I’ve been surprised to learn that some baseball writers have declared that they’ll vote for Bonds and Clemens because they were the best players in an era when drug use was widespread — ergo if there’s a lot of guilt going around, then nobody should be assigned guilt.
Of course, we do not know how many baseball players took steroids, but it certainly never involved more than a small percentage. It was never, for example, like the Tour de France where drugs were as common as toothpaste. But what the baseball writers must not forget is that the dopers did not just pad their own statistics. They keep score in games; by definition, sports are zero sum. By taking unfair advantage, the druggies hurt the players who played fair.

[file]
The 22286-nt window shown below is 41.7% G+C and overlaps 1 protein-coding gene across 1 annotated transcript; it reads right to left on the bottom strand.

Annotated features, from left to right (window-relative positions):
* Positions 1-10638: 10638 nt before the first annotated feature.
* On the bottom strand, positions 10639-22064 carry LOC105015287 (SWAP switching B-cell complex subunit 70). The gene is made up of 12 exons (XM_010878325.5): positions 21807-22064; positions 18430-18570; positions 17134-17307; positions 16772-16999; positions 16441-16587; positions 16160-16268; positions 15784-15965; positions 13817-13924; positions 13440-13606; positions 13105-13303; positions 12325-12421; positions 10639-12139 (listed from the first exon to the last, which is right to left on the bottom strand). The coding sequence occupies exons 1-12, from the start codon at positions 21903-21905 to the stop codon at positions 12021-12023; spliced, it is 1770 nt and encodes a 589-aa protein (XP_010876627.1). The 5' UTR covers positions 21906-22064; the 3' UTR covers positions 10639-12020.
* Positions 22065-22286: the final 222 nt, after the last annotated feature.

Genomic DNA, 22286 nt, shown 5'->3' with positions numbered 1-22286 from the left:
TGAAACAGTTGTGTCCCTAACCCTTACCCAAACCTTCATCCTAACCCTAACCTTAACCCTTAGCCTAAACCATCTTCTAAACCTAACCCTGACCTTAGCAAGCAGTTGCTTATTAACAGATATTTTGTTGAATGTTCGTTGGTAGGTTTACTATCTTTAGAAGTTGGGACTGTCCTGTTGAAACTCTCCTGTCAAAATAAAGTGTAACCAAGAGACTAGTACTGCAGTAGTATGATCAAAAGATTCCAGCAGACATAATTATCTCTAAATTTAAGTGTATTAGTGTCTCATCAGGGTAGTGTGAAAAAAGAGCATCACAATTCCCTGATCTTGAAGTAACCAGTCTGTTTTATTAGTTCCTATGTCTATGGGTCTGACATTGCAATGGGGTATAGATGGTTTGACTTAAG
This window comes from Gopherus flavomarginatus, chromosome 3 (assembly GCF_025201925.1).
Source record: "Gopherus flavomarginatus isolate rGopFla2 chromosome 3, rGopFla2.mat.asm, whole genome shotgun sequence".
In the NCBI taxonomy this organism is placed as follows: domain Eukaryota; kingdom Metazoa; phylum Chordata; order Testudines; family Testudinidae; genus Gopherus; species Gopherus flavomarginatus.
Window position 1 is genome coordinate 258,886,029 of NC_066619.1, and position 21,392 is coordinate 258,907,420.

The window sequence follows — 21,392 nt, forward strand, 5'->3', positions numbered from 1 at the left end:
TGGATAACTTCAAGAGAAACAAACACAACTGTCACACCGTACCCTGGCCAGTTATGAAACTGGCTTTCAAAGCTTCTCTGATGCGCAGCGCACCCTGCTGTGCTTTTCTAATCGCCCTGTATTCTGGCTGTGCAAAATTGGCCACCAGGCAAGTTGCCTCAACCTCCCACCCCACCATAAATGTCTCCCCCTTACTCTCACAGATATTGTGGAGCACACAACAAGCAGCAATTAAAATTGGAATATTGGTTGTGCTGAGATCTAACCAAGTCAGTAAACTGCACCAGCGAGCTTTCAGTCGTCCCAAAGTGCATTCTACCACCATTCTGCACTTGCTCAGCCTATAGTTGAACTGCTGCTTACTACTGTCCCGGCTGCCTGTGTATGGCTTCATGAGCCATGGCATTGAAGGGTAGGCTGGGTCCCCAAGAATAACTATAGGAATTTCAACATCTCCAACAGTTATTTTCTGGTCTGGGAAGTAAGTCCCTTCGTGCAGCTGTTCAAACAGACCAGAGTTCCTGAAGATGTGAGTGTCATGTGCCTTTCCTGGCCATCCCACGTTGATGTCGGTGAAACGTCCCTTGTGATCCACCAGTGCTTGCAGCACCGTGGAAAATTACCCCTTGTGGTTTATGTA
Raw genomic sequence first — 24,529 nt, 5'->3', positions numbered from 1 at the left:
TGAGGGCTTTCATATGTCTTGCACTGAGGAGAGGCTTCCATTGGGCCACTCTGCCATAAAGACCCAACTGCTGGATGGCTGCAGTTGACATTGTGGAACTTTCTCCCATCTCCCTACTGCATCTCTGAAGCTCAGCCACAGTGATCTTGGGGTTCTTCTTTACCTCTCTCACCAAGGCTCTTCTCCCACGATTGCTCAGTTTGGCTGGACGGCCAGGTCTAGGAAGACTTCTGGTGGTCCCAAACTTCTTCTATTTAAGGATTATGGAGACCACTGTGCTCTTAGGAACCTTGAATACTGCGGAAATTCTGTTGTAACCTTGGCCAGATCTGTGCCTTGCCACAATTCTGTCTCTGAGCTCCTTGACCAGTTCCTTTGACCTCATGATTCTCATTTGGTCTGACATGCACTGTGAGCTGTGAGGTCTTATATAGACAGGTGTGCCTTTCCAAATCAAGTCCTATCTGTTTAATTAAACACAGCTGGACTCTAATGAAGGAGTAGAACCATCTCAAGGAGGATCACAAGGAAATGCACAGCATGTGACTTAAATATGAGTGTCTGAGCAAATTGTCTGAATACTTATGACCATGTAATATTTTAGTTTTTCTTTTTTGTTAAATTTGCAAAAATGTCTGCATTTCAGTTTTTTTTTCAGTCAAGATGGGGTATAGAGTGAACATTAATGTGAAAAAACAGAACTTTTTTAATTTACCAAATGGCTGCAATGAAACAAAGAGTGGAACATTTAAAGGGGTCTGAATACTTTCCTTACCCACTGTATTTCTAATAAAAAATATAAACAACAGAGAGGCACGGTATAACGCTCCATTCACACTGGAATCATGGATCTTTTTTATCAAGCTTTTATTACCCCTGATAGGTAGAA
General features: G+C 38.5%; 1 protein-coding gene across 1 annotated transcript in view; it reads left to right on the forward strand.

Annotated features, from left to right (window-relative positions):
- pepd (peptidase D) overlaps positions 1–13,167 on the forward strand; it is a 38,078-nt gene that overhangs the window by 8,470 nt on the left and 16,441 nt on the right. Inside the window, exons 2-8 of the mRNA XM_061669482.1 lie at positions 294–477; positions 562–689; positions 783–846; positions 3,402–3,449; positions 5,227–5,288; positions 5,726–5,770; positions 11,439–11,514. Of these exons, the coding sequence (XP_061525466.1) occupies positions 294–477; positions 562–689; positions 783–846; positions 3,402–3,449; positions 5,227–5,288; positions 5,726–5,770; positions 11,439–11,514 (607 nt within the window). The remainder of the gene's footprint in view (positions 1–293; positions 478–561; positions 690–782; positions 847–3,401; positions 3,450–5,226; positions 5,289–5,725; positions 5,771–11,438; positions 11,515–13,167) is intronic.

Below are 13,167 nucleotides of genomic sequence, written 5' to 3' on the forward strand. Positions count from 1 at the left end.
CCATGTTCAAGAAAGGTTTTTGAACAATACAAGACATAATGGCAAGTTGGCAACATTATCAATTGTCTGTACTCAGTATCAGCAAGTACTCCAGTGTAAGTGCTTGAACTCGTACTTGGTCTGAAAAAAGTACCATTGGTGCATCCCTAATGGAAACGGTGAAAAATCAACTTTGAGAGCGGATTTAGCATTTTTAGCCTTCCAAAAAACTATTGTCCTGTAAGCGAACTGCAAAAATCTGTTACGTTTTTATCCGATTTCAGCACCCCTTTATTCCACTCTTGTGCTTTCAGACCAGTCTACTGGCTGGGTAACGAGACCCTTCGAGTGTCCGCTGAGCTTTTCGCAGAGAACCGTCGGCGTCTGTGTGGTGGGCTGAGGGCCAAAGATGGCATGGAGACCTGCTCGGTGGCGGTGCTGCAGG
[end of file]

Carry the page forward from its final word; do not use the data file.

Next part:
...But just because it was a drug era in baseball does not mean, so glibly, well, everybody did it. To vote for Bonds and Clemens for the Hall of Fame is, above all, an insult to all the good guys who played fair.
Boglioli, Wright, Jezek, Siering, Babashoff, Bryant, Sapenter, Ingram, Jiles, McMillan, Shorter. Remember the names, robbed by other athletes using drugs. Multiply by 100 or more and those were the honest baseball players robbed. To let in obvious dopers is not just to excuse them, but it is, effectively, an endorsement of drugs: and foremost, a slap in the face to all athletes, in all sports, who lost whatever their gold medal was to cheaters.